IMPRESSIVE REBOUND: War of Will, placed seventh in the Derby after stewards determined that Maximum Security interfered with him and others, got the fair shot in the Preakness Stakes that trainer Mark Casse had hoped for on the first Saturday in May. He broke from the rail and received a flawless ride from young jockey Tyler Gaffalione to give the rider and trainer their first Triple Crown wins. “He’s got so much heart. We always knew he had ability,” Gaffalione said. “We just had to get a little bit lucky.”
PERFECT SEASON: Bricks and Mortar, attempting a mile and a half for the first time in the $4 million Longines Breeders’ Cup Turf, passed the stiff test with a courageous head victory against longshot United to cap a 6-for-6 campaign and stamp himself as the leading candidate for Horse of the Year. “The horse showed up, and he showed up in every race he’s run his whole career,” said trainer Chad Brown. The Turf, the career finale for Bricks and Mortar, marked his 11th victory in 13 lifetime starts with two third-place finishes. He earned more than $7 million.
REWARDING JOURNEY: Owner Mike Repole and trainer Todd Pletcher do not typically ship their best horses to the West Coast whenever the Breeders’ Cup World Championships are held there, preferring to focus on targets closer to their New York base. They parted from the norm in sending Vino Rosso to Santa Anita to win the Gold Cup in late May and used knowledge gained through that experience to send Vino Rosso back for an authoritative 4 ¼-length decision against McKinzie in the $6 million Longines Breeders’ Cup Classic. It was the first Classic score for Pletcher, winner of a record seven Eclipse Awards as leading trainer in North America. “It’s so special for us and our organization,” Pletcher said. “It was one thing I was missing.”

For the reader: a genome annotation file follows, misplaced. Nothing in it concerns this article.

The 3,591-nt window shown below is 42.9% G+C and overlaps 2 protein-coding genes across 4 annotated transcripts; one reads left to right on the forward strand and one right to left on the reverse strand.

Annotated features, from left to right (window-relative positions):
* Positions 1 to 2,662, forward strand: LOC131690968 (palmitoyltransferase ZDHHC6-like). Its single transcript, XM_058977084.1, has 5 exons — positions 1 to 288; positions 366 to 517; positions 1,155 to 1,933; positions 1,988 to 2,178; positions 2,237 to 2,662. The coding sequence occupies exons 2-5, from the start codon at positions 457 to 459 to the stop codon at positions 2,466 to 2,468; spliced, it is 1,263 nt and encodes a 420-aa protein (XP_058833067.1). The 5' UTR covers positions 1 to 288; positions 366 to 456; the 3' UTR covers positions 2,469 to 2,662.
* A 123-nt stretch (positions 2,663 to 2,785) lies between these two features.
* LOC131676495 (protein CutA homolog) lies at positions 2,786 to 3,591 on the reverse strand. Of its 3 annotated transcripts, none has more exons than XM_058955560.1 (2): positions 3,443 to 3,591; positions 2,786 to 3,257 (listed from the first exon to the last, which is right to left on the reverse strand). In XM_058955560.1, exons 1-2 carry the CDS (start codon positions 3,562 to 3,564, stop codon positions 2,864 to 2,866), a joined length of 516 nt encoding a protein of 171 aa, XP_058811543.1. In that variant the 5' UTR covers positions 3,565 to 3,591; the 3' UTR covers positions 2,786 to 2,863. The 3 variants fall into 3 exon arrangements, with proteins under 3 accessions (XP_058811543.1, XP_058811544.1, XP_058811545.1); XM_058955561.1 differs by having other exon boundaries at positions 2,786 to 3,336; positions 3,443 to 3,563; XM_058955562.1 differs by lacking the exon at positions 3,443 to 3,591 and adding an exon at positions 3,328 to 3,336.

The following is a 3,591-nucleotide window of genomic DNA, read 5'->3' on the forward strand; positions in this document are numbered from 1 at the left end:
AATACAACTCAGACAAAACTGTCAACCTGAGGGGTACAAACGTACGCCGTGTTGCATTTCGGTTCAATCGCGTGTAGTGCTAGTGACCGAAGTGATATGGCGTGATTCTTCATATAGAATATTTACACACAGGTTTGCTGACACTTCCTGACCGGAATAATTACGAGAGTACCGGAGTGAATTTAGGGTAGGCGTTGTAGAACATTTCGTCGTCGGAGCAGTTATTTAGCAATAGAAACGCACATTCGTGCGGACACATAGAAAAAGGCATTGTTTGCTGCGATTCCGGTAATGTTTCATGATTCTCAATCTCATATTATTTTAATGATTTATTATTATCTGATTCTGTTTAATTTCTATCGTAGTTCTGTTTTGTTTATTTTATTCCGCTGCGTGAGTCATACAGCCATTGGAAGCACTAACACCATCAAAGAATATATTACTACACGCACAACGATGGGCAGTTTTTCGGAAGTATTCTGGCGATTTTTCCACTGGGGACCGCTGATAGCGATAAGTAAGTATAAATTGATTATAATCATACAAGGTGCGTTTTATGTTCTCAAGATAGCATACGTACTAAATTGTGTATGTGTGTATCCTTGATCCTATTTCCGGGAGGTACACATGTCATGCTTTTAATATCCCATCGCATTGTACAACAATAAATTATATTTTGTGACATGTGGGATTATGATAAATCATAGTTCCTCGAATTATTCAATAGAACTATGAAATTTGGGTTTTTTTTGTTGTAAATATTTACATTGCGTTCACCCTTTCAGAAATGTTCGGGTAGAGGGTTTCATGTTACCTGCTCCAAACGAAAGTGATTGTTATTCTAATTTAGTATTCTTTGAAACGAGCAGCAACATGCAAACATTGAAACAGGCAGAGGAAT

DERBY DREAM DASHED: Few trainers command the respect that Richard Mandella does. There was a great deal of sentiment riding with him as he prepared favored Omaha Beach for the Kentucky Derby. Then, approximately 72 hours before the race that has eluded Mandella throughout his Hall of Fame career, came the news that his celebrated colt would have to be scratched with an entrapped epiglottis, a condition that hinders breathing and would have to be repaired surgically. Mandella never hesitated in making the decision to scratch. “It would be a horrible feeling to have him not finish well and know that I was at fault for running him,” he said. “So we had to do the right thing by the horse and that is to give it up and go to the next step.” Omaha Beach returned to post a game win in the Santa Anita Sprint Championship in October before running second in the Big Ass Fans Breeders’ Cup Dirt Mile. He then closed out a stellar 2019 campaign with a convincing win in the Runhappy Malibu Stakes.